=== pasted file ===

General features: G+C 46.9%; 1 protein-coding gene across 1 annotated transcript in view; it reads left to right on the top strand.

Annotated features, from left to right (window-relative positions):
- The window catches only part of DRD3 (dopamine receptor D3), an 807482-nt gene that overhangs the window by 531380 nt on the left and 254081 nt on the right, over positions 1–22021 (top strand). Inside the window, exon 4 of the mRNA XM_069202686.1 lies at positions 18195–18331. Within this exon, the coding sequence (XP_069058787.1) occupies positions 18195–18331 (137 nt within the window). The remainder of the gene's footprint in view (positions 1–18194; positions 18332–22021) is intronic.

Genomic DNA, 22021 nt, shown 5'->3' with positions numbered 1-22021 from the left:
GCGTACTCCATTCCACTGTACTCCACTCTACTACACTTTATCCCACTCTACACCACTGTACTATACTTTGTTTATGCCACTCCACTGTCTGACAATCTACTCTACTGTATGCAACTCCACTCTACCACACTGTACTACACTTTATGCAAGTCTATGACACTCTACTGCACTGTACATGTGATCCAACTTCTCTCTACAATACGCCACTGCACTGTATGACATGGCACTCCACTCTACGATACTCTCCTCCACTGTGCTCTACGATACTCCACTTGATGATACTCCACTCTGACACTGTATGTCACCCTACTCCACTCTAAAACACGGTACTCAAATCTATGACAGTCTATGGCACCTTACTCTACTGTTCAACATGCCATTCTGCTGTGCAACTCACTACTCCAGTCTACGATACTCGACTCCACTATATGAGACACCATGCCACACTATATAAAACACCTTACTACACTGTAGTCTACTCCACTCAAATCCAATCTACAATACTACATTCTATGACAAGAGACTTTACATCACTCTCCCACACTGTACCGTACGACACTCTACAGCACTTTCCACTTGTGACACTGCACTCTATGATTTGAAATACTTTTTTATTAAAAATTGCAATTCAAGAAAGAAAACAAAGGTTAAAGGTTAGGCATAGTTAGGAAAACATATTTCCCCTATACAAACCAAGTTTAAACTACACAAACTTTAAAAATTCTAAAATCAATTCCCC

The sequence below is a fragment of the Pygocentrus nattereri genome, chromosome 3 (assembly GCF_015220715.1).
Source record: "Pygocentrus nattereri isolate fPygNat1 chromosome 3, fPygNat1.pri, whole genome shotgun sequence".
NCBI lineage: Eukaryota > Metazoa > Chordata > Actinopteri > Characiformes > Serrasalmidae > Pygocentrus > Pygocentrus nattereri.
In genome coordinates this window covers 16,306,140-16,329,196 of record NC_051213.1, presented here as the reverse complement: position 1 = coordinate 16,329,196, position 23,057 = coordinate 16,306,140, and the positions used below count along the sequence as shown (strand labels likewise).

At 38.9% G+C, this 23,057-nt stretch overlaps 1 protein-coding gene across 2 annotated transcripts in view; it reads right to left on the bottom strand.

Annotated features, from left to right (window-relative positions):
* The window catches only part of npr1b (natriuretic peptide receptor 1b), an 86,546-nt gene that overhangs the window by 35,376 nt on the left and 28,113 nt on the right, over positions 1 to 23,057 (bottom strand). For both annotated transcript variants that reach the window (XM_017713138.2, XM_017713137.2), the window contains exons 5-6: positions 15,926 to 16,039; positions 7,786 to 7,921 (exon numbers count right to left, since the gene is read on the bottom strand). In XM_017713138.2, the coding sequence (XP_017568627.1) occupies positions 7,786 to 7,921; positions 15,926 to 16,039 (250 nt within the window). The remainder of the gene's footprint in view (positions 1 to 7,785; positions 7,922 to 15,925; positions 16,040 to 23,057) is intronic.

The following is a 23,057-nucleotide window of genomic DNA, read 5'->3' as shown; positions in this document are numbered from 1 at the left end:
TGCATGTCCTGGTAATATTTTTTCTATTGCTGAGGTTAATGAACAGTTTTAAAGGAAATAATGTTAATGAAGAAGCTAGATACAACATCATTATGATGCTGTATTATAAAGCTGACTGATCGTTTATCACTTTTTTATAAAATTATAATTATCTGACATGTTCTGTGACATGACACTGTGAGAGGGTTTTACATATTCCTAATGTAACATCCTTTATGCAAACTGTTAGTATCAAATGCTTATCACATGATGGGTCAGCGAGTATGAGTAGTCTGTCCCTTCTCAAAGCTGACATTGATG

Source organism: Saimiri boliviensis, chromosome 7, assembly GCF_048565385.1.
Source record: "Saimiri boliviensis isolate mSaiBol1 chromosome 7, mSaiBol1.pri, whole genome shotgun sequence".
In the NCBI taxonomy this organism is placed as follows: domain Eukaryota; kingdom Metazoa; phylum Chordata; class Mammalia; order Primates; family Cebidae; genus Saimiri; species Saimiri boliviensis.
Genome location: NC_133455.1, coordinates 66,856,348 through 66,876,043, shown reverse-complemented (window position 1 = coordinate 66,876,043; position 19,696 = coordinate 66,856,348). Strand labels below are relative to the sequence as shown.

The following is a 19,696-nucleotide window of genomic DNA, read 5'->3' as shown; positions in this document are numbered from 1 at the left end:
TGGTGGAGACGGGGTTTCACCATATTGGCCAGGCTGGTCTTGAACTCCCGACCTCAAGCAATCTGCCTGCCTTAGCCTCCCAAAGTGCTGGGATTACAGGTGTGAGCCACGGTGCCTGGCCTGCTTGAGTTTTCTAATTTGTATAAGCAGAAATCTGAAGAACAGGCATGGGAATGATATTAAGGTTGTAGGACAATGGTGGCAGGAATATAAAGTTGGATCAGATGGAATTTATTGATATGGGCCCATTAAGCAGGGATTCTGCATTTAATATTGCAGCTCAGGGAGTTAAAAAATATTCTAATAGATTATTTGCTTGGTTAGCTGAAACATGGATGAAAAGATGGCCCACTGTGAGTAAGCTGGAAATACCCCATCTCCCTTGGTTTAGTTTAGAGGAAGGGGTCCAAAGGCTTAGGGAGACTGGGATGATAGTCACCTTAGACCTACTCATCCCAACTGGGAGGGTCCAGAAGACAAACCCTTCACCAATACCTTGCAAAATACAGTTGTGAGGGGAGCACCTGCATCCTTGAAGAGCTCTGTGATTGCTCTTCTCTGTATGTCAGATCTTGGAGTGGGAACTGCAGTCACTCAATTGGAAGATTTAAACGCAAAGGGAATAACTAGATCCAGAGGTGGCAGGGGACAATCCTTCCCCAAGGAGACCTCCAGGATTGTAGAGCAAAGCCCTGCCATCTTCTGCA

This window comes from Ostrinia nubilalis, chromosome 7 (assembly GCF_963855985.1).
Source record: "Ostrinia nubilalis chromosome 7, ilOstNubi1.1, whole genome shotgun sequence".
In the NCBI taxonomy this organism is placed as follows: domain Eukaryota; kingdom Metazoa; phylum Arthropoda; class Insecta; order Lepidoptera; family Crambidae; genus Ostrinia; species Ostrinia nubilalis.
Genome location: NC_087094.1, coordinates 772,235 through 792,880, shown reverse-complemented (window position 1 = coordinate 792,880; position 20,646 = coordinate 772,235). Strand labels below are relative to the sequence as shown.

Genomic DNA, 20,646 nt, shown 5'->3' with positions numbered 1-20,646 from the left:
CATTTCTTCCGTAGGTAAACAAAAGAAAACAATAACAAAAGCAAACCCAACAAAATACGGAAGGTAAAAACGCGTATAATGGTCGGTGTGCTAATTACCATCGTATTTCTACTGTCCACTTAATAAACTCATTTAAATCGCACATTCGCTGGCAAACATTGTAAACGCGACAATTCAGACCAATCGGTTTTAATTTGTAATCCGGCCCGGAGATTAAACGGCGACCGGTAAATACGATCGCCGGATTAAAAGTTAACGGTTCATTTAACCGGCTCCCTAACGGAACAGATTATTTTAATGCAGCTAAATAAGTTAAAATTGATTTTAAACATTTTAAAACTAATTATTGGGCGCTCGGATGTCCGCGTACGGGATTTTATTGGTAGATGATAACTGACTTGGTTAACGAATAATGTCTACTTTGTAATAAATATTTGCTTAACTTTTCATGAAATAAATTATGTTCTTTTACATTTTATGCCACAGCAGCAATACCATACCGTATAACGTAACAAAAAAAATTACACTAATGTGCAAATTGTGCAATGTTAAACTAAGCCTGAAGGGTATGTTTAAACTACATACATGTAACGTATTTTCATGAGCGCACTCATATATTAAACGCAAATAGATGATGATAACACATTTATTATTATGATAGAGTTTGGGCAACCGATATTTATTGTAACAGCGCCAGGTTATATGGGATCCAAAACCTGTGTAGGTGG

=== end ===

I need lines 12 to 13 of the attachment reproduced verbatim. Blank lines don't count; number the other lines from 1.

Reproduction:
* The window catches only part of npr1b (natriuretic peptide receptor 1b), an 86,546-nt gene that overhangs the window by 35,376 nt on the left and 28,113 nt on the right, over positions 1 to 23,057 (bottom strand). For both annotated transcript variants that reach the window (XM_017713138.2, XM_017713137.2), the window contains exons 5-6: positions 15,926 to 16,039; positions 7,786 to 7,921 (exon numbers count right to left, since the gene is read on the bottom strand). In XM_017713138.2, the coding sequence (XP_017568627.1) occupies positions 7,786 to 7,921; positions 15,926 to 16,039 (250 nt within the window). The remainder of the gene's footprint in view (positions 1 to 7,785; positions 7,922 to 15,925; positions 16,040 to 23,057) is intronic.

The following is a 23,057-nucleotide window of genomic DNA, read 5'->3' as shown; positions in this document are numbered from 1 at the left end: